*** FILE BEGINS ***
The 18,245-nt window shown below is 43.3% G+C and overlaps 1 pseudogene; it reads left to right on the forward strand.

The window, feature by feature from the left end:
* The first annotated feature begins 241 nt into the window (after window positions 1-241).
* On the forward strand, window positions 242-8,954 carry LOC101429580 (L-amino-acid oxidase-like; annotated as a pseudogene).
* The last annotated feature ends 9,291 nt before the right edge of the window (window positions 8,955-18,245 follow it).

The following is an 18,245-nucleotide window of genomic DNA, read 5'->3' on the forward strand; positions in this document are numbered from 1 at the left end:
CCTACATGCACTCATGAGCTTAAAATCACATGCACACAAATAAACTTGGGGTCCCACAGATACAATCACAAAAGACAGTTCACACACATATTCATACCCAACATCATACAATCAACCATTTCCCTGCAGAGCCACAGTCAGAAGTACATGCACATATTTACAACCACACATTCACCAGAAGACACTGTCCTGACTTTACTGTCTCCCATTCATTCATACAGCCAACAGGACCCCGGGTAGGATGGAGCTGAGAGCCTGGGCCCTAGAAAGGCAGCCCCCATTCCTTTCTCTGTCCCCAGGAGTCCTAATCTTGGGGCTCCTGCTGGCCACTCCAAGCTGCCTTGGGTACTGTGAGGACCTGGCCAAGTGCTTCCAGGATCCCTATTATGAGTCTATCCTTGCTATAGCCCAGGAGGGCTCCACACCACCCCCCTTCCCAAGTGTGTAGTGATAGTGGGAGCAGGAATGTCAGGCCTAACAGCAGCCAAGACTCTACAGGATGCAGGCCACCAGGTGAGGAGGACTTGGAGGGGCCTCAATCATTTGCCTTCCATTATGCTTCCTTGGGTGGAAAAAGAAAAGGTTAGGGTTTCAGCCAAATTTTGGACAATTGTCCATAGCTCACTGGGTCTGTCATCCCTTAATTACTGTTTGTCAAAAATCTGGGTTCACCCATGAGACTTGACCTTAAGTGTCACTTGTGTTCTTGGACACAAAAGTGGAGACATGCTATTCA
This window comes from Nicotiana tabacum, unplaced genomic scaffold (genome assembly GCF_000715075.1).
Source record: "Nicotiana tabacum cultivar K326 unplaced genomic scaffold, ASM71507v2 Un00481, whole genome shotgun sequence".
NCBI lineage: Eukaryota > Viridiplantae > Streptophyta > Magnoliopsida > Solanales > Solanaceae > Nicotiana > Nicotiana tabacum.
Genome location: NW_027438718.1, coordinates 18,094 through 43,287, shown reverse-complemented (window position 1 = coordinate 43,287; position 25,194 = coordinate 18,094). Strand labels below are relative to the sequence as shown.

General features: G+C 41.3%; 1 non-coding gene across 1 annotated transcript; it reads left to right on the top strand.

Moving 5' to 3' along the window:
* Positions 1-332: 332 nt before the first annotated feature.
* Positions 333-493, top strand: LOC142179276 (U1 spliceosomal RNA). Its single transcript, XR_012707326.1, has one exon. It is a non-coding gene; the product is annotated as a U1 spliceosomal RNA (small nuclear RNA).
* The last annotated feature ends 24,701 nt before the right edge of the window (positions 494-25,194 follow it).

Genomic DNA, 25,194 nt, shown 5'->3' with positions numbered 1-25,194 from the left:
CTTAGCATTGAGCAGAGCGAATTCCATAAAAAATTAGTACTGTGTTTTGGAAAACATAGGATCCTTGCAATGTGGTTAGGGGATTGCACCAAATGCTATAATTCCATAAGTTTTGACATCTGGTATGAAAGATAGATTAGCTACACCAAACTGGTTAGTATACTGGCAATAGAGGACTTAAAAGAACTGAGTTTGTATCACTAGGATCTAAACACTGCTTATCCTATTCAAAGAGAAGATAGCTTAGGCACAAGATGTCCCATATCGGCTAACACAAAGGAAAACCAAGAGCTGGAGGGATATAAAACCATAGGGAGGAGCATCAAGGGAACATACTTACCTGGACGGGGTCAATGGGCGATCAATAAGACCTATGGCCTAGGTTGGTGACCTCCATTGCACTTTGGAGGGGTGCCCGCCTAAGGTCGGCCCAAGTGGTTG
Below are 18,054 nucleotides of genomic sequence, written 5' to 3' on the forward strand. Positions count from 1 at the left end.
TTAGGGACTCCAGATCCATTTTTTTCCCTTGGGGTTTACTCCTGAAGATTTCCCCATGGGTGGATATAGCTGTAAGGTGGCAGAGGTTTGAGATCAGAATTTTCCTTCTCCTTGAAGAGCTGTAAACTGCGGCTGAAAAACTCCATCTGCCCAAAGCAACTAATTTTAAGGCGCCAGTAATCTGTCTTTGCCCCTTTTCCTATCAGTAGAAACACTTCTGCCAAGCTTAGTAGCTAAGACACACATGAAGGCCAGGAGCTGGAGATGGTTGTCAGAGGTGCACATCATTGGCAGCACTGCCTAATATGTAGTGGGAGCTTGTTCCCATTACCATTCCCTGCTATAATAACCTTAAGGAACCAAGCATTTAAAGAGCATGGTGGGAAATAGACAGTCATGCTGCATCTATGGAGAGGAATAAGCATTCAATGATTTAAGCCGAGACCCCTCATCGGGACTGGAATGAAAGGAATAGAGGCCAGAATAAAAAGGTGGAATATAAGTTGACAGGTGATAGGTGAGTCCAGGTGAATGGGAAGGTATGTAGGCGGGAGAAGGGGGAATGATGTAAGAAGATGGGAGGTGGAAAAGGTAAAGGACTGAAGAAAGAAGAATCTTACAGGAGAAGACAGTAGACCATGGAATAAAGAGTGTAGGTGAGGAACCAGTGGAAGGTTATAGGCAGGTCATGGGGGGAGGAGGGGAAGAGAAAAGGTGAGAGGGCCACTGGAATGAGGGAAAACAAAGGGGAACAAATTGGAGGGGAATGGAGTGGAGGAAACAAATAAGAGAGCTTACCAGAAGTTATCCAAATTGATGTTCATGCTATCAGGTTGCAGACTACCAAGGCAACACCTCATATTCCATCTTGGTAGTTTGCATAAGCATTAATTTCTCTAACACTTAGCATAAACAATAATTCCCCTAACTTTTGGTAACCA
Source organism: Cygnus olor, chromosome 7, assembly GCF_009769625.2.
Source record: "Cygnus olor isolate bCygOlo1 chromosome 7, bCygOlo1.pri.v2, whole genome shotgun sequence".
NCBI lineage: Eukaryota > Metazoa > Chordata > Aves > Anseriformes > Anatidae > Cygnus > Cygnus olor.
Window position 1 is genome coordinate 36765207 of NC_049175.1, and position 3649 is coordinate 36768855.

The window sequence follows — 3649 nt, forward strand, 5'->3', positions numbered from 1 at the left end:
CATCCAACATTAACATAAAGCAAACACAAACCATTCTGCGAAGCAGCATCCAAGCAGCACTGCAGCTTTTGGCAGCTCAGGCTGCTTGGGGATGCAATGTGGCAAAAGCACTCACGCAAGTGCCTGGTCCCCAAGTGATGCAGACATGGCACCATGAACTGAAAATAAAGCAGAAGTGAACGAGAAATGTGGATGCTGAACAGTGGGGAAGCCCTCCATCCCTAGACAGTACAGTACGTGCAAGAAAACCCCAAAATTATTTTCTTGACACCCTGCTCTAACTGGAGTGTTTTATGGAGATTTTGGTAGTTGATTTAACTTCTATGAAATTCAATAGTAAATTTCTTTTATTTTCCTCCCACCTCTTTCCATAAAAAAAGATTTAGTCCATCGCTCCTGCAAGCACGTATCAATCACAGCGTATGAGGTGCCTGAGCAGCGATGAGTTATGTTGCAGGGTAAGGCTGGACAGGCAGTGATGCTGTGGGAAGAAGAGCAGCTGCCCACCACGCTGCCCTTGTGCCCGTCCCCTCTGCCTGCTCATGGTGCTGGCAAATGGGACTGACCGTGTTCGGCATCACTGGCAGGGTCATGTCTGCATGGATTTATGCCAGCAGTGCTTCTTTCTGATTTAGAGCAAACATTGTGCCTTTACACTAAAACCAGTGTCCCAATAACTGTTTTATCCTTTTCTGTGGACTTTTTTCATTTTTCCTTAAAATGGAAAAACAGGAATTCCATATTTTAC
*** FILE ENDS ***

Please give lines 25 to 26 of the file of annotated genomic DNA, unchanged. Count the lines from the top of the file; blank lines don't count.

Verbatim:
The window sequence follows — 3649 nt, forward strand, 5'->3', positions numbered from 1 at the left end:
CATCCAACATTAACATAAAGCAAACACAAACCATTCTGCGAAGCAGCATCCAAGCAGCACTGCAGCTTTTGGCAGCTCAGGCTGCTTGGGGATGCAATGTGGCAAAAGCACTCACGCAAGTGCCTGGTCCCCAAGTGATGCAGACATGGCACCATGAACTGAAAATAAAGCAGAAGTGAACGAGAAATGTGGATGCTGAACAGTGGGGAAGCCCTCCATCCCTAGACAGTACAGTACGTGCAAGAAAACCCCAAAATTATTTTCTTGACACCCTGCTCTAACTGGAGTGTTTTATGGAGATTTTGGTAGTTGATTTAACTTCTATGAAATTCAATAGTAAATTTCTTTTATTTTCCTCCCACCTCTTTCCATAAAAAAAGATTTAGTCCATCGCTCCTGCAAGCACGTATCAATCACAGCGTATGAGGTGCCTGAGCAGCGATGAGTTATGTTGCAGGGTAAGGCTGGACAGGCAGTGATGCTGTGGGAAGAAGAGCAGCTGCCCACCACGCTGCCCTTGTGCCCGTCCCCTCTGCCTGCTCATGGTGCTGGCAAATGGGACTGACCGTGTTCGGCATCACTGGCAGGGTCATGTCTGCATGGATTTATGCCAGCAGTGCTTCTTTCTGATTTAGAGCAAACATTGTGCCTTTACACTAAAACCAGTGTCCCAATAACTGTTTTATCCTTTTCTGTGGACTTTTTTCATTTTTCCTTAAAATGGAAAAACAGGAATTCCATATTTTAC